Figure 7. Figure 7. Ketone ester delays hyperoxia‐induced seizures. Example of EEG raw data acquisition after the administration of water (n = 38) (A), butanediol BD (n = 6) (B), and ketone ester BD‐AcAc2 (n = 16) (C). Test substances were administered 30 min before 5 ATA O2. (D) Percent change in latency to seizure (LS) (means SE) relative to control. Oral administration of BD‐AcAc2 caused a significant increase in LS at 5 ATA O2 compared with water or BD (P 0.001). (E) Individual responses in LS of rats in control, BD, and DB‐AcAc2 groups. ***Significance (P 0.001) of BD‐AcAc2 group from control (water) treated and BD‐treated animals as determined by t test. (, by permission.)
Figure 8. Figure 8. Suppression of tumor growth with HBO and KD therapy. (A) Representative animals from each treatment group demonstrating tumor bioluminescence at day 21 after tumor cell inoculation. Treated animals showed less bioluminescence than controls with KD+HBOT mice exhibiting a profound decrease in tumor bioluminescence compared to all groups. (B) Total body bioluminescence was measured weekly as a measure of tumor size; error bars represent ±SEM. KD+HBOT mice exhibited significantly less tumor bioluminescence than control animals at week 3 (P = 0.0062; two‐tailed student's t test) and an overall trend of notably slower tumor growth than controls and other treated animals throughout the study. (C, D) Day 21 ex vivo organ bioluminescence of SD and KD+HBOT animals (N = 8) demonstrated a trend of reduced metastatic tumor burden in animals receiving the combined therapy. Spleen bioluminescence was significantly decreased in KD+HBOT mice (*P = 0.0266; two‐tailed student's t test). Results were considered significant when P < 0.05. (, by permission.)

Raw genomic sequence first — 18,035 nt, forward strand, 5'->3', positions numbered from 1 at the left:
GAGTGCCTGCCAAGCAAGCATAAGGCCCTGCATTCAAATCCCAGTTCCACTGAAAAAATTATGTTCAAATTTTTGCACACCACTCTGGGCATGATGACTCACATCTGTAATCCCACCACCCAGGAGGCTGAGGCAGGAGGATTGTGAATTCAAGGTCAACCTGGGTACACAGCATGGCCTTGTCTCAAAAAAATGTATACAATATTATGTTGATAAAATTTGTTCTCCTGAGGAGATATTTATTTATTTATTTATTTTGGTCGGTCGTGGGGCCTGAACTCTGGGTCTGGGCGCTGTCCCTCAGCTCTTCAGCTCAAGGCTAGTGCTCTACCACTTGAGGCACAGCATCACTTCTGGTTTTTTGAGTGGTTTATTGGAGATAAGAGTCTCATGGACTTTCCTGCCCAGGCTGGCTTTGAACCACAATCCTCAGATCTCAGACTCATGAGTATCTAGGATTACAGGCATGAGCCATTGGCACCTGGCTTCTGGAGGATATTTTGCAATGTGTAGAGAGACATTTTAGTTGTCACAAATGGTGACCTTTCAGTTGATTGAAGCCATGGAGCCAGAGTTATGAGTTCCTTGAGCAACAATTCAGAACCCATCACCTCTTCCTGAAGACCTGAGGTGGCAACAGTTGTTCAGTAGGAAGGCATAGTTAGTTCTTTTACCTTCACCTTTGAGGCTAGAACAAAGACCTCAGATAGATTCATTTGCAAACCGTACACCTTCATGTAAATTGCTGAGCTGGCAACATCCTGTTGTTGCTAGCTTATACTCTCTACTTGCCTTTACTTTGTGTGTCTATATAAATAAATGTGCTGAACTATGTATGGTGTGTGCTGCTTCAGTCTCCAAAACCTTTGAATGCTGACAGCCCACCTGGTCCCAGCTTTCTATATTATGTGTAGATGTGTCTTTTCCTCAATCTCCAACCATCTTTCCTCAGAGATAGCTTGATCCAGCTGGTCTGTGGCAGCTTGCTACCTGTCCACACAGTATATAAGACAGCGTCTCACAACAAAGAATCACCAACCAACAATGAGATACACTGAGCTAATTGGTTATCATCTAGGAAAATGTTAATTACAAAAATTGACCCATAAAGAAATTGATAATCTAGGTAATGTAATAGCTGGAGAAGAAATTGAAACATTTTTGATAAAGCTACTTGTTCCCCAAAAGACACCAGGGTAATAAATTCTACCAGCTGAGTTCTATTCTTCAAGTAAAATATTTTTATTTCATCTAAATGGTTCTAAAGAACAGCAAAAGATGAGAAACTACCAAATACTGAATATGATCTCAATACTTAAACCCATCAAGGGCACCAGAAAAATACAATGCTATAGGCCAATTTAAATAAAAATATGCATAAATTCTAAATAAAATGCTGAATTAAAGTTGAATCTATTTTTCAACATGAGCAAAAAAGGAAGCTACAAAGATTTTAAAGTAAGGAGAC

Figure 1. Mitochondrial RONS production—OxS versus signaling. The mitochondrion is implicated in the generation of ROS and RNS. In most cells, the mitochondrial respiratory chain is recognized as the major site of RONS production in the form of superoxide, hydrogen peroxide and the hydroxyl radical. These RONS are considered important for normal cell signaling. However, excessive amounts of RONS are deleterious for the cell, contributing to a variety of pathological processes. RONS production can result in the setup of a vicious cycle of oxidative damage causing a progressive alteration of mtDNA and mitochondrial functions that lead to energy deprivation, redox imbalance, and cell dysfunction. (, by permission.)